The European Union may have to revise its sanctions on Zimbabwe imposed a decade ago when it meets on 18 February, two days before they are due to expire.
News that Parliament has endorsed the country’s new draft constitution which will pave way for a referendum and elections could well soften the EU stance.
In its statement in July last year the EU said it would further adjust its policy to recognise progress as it is made by the Zimbabwean parties along the SADC roadmap.
“The EU agrees that a peaceful and credible constitutional referendum would represent an important milestone in the preparation of democratic elections that would justify a suspension of the majority of all EU targeted restrictive measures against individuals and entities,” it said.
The EU removed 51 individuals and 20 entities from the visa ban and the asset freeze in February last year because of the progress Zimbabwe had already made in implementing the Global Political Agreement.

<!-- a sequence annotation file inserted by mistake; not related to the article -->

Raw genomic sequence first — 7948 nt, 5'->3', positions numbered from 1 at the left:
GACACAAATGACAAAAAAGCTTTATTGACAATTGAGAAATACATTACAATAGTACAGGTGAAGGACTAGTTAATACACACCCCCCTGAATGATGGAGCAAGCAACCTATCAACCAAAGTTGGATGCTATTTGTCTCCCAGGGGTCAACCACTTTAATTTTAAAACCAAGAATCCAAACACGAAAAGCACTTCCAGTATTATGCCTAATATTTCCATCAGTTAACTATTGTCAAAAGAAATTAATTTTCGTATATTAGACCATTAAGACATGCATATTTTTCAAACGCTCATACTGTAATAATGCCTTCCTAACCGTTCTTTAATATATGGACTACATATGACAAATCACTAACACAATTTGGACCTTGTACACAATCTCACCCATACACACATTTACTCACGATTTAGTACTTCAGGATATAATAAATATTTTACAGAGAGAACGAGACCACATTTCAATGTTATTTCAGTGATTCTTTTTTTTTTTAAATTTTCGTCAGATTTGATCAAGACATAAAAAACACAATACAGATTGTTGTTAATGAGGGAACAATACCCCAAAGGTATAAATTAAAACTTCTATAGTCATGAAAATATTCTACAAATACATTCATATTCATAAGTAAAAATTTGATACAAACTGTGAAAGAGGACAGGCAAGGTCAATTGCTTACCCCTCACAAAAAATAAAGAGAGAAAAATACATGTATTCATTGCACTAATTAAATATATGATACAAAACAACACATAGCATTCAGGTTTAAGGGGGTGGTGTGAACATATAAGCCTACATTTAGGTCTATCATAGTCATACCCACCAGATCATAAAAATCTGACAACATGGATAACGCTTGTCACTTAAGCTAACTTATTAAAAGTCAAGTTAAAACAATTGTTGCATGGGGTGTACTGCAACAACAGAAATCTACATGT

This left 112 individuals and 11 entities on the sanctions list.
Last month the European Union listed Zimbabwe as one of the four African countries that can now sell coffee, sugar cane and tobacco in the EU without paying tariffs and quotas.
Belgium is also pushing the EU to lift sanctions against the Zimbabwe Mining and Development Corporation, the country’s major diamond miner, so that it can freely sell its diamonds to the EU.
Belgium’s Antwerp is the hub of the diamond industry in Europe and could lose the market to India and China if the sanctions are maintained.
Belgium wants ZMDC de-listed on the grounds that the situation at the Marange mines has “completely changed”.